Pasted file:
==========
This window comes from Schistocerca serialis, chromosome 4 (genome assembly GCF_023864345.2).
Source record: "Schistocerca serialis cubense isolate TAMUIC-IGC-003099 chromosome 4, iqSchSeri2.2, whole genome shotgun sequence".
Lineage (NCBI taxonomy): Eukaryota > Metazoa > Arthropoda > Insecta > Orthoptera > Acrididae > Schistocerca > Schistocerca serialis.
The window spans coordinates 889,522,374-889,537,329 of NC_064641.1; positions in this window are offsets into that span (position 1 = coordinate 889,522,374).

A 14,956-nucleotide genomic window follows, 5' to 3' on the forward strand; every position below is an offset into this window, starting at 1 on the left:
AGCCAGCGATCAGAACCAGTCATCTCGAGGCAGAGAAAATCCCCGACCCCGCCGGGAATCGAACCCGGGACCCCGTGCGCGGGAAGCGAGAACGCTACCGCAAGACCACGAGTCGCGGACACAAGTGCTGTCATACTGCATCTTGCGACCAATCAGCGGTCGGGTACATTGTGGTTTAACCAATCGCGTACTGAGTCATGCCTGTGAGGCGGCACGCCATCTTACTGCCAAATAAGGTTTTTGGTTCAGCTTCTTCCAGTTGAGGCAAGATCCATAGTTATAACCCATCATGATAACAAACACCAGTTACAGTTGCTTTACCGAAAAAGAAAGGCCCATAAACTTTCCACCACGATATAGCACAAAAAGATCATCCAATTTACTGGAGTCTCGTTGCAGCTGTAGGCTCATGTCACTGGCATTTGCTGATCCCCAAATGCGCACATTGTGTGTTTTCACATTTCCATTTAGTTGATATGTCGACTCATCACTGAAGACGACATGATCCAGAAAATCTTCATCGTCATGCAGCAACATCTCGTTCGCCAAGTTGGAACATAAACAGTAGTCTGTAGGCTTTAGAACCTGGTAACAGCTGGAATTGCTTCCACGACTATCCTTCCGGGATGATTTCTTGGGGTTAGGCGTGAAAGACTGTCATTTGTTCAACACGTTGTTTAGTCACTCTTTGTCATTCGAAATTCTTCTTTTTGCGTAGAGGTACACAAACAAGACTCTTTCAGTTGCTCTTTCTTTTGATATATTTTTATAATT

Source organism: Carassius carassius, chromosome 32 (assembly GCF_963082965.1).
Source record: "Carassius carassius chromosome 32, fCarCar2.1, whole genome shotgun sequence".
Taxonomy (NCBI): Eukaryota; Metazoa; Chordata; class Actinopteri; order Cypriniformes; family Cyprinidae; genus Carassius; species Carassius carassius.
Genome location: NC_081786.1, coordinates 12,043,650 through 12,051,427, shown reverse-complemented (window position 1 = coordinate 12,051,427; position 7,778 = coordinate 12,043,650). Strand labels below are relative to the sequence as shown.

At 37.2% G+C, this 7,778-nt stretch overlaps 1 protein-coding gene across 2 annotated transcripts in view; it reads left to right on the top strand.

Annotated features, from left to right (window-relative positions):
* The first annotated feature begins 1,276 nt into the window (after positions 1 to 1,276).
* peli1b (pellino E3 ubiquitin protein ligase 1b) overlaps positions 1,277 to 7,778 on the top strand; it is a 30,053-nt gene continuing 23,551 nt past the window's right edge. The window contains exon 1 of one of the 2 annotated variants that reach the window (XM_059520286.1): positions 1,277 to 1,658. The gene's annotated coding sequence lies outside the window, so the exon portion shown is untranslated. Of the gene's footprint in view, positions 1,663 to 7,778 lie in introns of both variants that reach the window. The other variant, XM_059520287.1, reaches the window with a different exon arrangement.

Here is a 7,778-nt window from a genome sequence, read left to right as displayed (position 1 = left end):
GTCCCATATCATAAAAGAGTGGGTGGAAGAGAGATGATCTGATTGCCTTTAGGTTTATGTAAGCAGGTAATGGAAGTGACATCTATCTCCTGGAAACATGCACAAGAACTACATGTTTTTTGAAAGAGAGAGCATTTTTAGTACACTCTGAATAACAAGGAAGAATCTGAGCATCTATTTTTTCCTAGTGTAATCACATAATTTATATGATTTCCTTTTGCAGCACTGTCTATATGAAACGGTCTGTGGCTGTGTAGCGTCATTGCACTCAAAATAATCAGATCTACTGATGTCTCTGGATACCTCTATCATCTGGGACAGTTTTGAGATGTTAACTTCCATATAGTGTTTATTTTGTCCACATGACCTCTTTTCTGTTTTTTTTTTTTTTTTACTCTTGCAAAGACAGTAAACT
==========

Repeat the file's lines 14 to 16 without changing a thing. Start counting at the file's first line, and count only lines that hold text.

* peli1b (pellino E3 ubiquitin protein ligase 1b) overlaps positions 1,277 to 7,778 on the top strand; it is a 30,053-nt gene continuing 23,551 nt past the window's right edge. The window contains exon 1 of one of the 2 annotated variants that reach the window (XM_059520286.1): positions 1,277 to 1,658. The gene's annotated coding sequence lies outside the window, so the exon portion shown is untranslated. Of the gene's footprint in view, positions 1,663 to 7,778 lie in introns of both variants that reach the window. The other variant, XM_059520287.1, reaches the window with a different exon arrangement.

Here is a 7,778-nt window from a genome sequence, read left to right as displayed (position 1 = left end):
GTCCCATATCATAAAAGAGTGGGTGGAAGAGAGATGATCTGATTGCCTTTAGGTTTATGTAAGCAGGTAATGGAAGTGACATCTATCTCCTGGAAACATGCACAAGAACTACATGTTTTTTGAAAGAGAGAGCATTTTTAGTACACTCTGAATAACAAGGAAGAATCTGAGCATCTATTTTTTCCTAGTGTAATCACATAATTTATATGATTTCCTTTTGCAGCACTGTCTATATGAAACGGTCTGTGGCTGTGTAGCGTCATTGCACTCAAAATAATCAGATCTACTGATGTCTCTGGATACCTCTATCATCTGGGACAGTTTTGAGATGTTAACTTCCATATAGTGTTTATTTTGTCCACATGACCTCTTTTCTGTTTTTTTTTTTTTTTTACTCTTGCAAAGACAGTAAACT